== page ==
YouTube Red takes on Netflix - TechCentral

YouTube Red takes on Netflix

alistair-fairweather-180How much would you pay to use YouTube? It’s a serious question. What if YouTube removed all those adverts? What if it offered exclusive content? Google, which owns YouTube, may soon have definitive answers to those questions.

In late October last year, Google launched YouTube Red, a subscription service that strips out all the ads and gives you other nice options like offline viewing. At US$10/month, it’s not going to break the bank, but who would be prepared to pay anything to use a service that has always been free?

Google’s plans for YouTube Red are far more ambitious than some moderately handy features. In early December, it emerged that YouTube was pursuing rights to stream movies and television series as part of the Red offering.

And next week YouTube will launch its first batch of exclusive original content: three movies and a reality show. These are available only to Red subscribers and those willing to pay for each piece of content individually.

All of this exclusive content was produced by YouTube’s most popular “partners” — independent producers who have used the platform to win global audiences. The company’s canny decision to begin sharing advertising revenue with these young creatives back in 2007 has created dozens of “YouTube stars” with tens of millions of fans each.

But while YouTube has been making a few talented producers rich, it has (probably) been losing money. Although Google never splits out YouTube’s financial numbers, many analysts estimate that the platform still runs at a loss. Given that its costs around $4bn/year just to run the infrastructure that powers the service, that’s an awful lot of effort for zero return.

With YouTube Red, Google is clearly taking aim at what it sees as its real competitors: premium content providers like Netflix and Hulu. The $10/month price point matches both of those services exactly.

But while the price may match, YouTube Red is a long way from being competitive with the likes of Netflix. The darling of the paid streaming market, Netflix has been cranking out original shows for three years now.

Some, like House of Cards, have won multiple awards and devoted fans around the world. This year alone, Netflix plans to spend either $5bn or $6bn on original content (depending on which sources you believe).

Hulu has had less success on the original content front, but has the backing of some of the US’s largest television networks. It is the only place you can watch certain shows online — CSI and Seinfeld, for example — and like Netflix it has a huge catalogue of non-exclusive content.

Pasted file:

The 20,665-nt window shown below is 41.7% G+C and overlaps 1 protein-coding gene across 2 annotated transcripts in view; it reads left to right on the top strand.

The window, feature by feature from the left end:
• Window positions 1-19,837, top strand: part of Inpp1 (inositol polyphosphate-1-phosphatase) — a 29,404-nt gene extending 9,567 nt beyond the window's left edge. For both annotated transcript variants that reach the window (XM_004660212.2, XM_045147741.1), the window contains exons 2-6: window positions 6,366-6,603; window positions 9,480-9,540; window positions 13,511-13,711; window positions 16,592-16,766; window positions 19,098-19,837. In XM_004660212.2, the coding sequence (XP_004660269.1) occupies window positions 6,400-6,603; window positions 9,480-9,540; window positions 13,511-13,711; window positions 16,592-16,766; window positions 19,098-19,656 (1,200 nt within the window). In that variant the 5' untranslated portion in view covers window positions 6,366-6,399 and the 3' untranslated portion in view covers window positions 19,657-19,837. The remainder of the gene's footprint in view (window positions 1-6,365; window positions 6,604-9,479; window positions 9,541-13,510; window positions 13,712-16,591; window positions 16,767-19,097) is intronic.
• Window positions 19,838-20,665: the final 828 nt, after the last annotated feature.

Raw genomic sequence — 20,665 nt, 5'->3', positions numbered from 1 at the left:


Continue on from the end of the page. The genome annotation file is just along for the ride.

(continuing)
And Google isn’t the only Internet giant moving into original programming. Amazon is already producing over a dozen original series this year, and has a dozen more in the pipeline. Its Amazon Prime platform, through which it distributes this content, is growing steadily in popularity.


Google has stumbled more than once in the television market. Its attempt at a smart TV platform, Google TV, was a flop. The YouTube Original Channel Initiative, intended to provide content to Google TV, cost the company $300m and produced largely mediocre content, most of it unsustainable without continued funding.

This might explain the company’s use of existing YouTube stars to produce content for Red. Their cost base is much lower than starting a production from scratch, and they have a built-in audience. If only 1% of PewDiePie’s 42m fans subscribe to Red to see his new show, that’s $4m of new revenue each month. And yes, his name is really PewDiePie.

But whether this new tactic works or not, YouTube is unlikely to back out of the market for original content. More and more users are installing ad blockers on their computers. For an expensive platform like YouTube, that could spell doom.

If that trend continues, and without alternative revenue streams, YouTube could be forced by Google’s shareholders to close. A mature business unit losing billions of dollars a year is just not going to survive in the long term as part of a publicly listed corporation.

There’s already one clear winner in this battle, and that’s the ordinary viewer. Thanks to the amount of money and passion being injected into original content, we’re enjoying some of the finest and funniest programming ever produced. I say we sit back and enjoy the show.


  1. Andrew Fraser on

    Youtube Red does include a Google Play Music subscription, which would normally cost $5 so the quantum of the subscription cost isn’t really the same as Netflix/Hulu…

  2. On one of the TWIT podcasts a commentator made an interesting point: Google wants to maintain a lot of control over the process. This is why the free service never gained any real commercial media: Google refuses to expand control of the ad revenue streams to third parties in a meaningful fashion. This has tainted its position with the market, which may prove to be a barrier for Red.

    Simply put: many content producers in the mainstream sense don’t like Google’s requirements. Apple appears to have a similar problem, whereas Netflix is a lot more accommodating.

  3. Vusumuzi Sibiya on

    And you would certainly be the representative to speak on behalf of “Nobodies”; AbbZFresh Nobody.

  4. That’s not true. A lot of people were already on Google Music when Red came onboard. A remarkable amount of writers and podcasters said this much around the time Red launched. In fact, many noted that it was a smart strategy: by sharing the subscription, Red gets a boost from Google Music subscriber numbers.

  5. Jonathan Christen on

    I do. Used to be a big Simfy fan, but now just use Google Music. And to make a statement like “nobody” – have you asked all 7+ billion people to make that statement?

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